Ok technically I’m not racing across but the title is in reference to what you will see below!
Having rested well in Cortez I was now to cycle directly east over southern Colorado and 2 mountain passes. I was very excited and nervous too.
The scenery was beautifully green, quite the contrast to the browns and yellow of Arizona and Utah. Being at altitude here (2000m) meant the air was cooler and more relaxing to be in.
Wonderful views over a lake towards the mountains.
They first mountain ride was called Wolf Creek pass. The climb provided great outlooks at the bends when riding switch backs.
Wolf creek pass was 10,857ft or 3309 metres. Amazingly this is the second highest of my whole trip. What was surprising is how easy it felt compared to central asian mountains. The smooth tarmac meant I could glide up at a good speed and take just a couple of hours to summit.
The 25 mile decent took just over half and hour!
The second pass was 9413ft or 2869 metres, the third highest.
(The highest was 4200m in Tajikistan & 4th was in central Kyrgyzstan at 2800m, however both were 100 times harder than these as they were poor gravel tracks.)
After Colorado I entered the state of Kansas. Before me lay hundreds of miles of flat and relentless undulating fields.
Some days I had literally nothing to looking at. At times like these I listened to music all day to distract my mind from the monotony of nothingness.
On the upside I passed the 14,000mile marker. As I write this update I am just shy of 15,000.
Midway along Kansas I arrived at a small city called Newton. The local bike shop which was huge and had a hostel at the back of it. I stayed for 2 nights.
I was really lucky as it turned out the Trans-Am bike race was on and the first competitors were arriving here.
The bike shop served as a rest point to fix any issues and for competitors to shower, sleep and refuel before setting off again.
As I entered the shop 1st place was just leaving. Places 2/3/4 & 5 arrived during my stay.
Last years winner took 17 days to cycle the 4400miles from USA’s west coast to east following a designated route (the trans-am).
To put in perspective that is just under 260miles per day!!! Non-stop. Incredible!
2nd place talking to the owner of the shop.
On arrival they competitors would do a interview via a live feed webcam to an audience of thousands following the race. Often the racers families would be watching too. The gentleman above had been victim of a hit and run a few days earlier.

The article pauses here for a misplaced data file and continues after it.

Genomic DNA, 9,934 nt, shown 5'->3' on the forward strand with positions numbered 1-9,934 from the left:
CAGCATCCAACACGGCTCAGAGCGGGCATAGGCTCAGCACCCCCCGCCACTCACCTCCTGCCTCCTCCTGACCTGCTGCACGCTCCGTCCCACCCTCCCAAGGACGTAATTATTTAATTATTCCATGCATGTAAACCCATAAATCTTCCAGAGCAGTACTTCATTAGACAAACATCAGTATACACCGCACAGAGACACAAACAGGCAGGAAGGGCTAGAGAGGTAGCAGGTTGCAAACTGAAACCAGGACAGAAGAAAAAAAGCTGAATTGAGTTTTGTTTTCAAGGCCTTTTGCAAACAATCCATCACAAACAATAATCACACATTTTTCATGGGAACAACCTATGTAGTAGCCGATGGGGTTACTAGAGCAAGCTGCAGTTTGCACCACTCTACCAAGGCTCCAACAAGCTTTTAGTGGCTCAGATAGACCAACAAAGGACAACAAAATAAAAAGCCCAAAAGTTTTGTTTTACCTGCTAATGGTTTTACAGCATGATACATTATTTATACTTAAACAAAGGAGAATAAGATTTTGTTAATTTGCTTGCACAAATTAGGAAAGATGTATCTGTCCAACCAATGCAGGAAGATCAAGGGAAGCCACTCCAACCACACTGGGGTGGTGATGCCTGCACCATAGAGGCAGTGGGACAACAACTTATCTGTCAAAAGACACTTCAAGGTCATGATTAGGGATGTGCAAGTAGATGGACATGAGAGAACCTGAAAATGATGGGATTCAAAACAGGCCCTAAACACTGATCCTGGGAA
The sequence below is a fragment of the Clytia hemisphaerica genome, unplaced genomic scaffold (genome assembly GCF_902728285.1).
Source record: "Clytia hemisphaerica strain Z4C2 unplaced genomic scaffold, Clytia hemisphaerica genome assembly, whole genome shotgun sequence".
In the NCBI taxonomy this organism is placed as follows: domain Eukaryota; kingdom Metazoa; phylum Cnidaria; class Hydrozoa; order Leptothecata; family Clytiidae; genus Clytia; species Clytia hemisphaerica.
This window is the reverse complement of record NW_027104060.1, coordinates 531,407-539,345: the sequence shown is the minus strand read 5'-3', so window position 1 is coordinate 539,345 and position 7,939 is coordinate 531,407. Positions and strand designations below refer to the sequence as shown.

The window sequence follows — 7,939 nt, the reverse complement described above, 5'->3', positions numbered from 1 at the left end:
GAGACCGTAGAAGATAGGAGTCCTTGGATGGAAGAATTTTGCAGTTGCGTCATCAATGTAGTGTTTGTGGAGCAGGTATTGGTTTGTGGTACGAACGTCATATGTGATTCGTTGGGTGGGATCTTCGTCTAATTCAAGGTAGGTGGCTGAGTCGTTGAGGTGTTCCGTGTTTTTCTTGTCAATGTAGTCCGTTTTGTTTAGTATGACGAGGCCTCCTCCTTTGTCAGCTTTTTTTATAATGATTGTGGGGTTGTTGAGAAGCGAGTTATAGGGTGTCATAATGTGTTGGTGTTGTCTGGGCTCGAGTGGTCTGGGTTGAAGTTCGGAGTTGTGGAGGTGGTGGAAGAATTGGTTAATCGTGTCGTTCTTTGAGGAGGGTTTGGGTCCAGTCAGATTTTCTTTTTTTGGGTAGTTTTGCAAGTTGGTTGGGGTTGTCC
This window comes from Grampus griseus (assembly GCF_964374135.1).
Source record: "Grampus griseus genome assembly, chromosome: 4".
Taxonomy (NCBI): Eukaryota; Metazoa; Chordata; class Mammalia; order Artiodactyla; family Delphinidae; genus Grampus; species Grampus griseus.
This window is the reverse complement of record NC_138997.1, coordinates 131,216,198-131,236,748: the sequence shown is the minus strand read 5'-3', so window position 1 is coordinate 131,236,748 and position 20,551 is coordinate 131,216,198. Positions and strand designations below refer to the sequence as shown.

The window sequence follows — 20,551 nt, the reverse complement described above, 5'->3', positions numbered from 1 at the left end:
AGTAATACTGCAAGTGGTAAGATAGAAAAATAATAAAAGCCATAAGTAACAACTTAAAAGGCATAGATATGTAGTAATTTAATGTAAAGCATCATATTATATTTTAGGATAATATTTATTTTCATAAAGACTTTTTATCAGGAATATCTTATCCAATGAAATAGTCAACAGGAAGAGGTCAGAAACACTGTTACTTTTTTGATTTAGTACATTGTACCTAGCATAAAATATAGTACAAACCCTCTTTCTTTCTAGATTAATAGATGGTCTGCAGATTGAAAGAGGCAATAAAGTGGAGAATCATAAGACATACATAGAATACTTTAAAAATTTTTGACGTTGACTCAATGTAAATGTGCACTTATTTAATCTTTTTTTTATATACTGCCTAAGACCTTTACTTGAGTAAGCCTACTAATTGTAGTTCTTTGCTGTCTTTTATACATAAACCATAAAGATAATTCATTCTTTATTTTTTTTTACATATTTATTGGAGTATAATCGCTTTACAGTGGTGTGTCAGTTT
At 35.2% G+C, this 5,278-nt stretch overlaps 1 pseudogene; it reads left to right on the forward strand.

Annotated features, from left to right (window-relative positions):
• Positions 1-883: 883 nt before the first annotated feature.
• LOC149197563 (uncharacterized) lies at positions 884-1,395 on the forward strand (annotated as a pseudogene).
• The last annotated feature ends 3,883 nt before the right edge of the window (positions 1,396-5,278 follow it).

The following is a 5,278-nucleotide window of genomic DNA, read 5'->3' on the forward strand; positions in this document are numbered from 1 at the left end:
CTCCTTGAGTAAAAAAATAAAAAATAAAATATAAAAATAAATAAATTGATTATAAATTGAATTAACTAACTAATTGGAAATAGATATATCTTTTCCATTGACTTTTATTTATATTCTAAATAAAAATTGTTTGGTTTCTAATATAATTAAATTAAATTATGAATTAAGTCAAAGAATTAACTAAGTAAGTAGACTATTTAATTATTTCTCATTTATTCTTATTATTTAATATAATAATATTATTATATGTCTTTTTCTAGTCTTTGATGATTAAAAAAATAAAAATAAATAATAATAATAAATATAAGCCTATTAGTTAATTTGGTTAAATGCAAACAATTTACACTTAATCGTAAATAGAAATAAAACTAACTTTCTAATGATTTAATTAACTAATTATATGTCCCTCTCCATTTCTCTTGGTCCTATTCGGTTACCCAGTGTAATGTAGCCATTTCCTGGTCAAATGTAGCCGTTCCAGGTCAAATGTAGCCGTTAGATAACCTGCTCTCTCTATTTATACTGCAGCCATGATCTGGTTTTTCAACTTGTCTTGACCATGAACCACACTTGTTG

1st place female rider, 5th overall.
3rd placed bike above, this was the heaviest bike of all the first few competitors to arrive at the bike shop. 15kg total weight.
After the bike shop I made a quick dash out of the state towards Missouri. I had escaped tornado alley thankfully despite the odd storms that happened. Above was a house built mostly underground to prevent complete destruction if they were unlucky enough to get hit.
Upon arrival in this new state I was advised to go to the Katy trail. A former rail road that had been completely converted into a bicycle lane. This followed the Missouri river for 240 miles all the way to the city of St Louis.
This is the second longest bicycle track in the United States.
It was an absolute joy to ride for 4 days without seeing a single car or truck. Wild camping was easy and each rest stop or former platform had a small village attached for groceries and water
Some even had tool stations for repairs along the way.
Light fading as I approached the city.
I met so many friendly people on the trail to stop and chat to, I found myself story telling my entire journey at least 3 times a day. However I was more than happy to do this and people resolutely enjoyed it.
I really wasn’t expecting much from this section of terrain but was pleasantly suprised by what happened. I’ve thoroughly enjoyed the variety of places I’ve been and look forward to my last stint to New York.
I am 1000 miles from the finish line. I can’t quite believe it, my next blog entry I will have completed my trip. In exactly 1 month I will be home in England.
This really is it, the home straight awaits!!!
Rich..once again you amaze us with your stories and pictures…so lovely to see photos and hear tales of a different America to that we are fed daily on the TV etc..we are so looking forward to seeing you home soon and hear your tales 1st hand…keep safe on the last leg of your epic journey, all our love from Rockbeare..xxx
Richard, I met you on the Katy Trail in Missouri. I was on my way to Kansas City, and my brother was traveling with me for the day. You are amazing. I am relatively new to this, but you have inspired me to continue my cycling trips. Maybe someday I will realize my dream of cycling across America. I have so many questions for you. How many miles per day did you ride? I worry about traveling through the desert and the mountains. Any suggestions? I truly hope you enjoyed your travels in America. I felt privileged to have met you. Safe travels, my friend.
Hi Anne, good to hear from you! Do you have an email address?
Ahhhhhhhh good times my tailwind buddy, we took everything him upstairs put in our path and……….got a taxi 😇
Richard, what an impressive performance. My girlfriend and I finished a tour across the US last year but that’s nothing compared to 16,000 miles. WOW.
It’s funny that you also stayed in Newton. The guys there are just awesome. Thanks for sharing your story and visiting NY – my hometown for 4.5 years.
All the best, Martin
Cycling the West Coast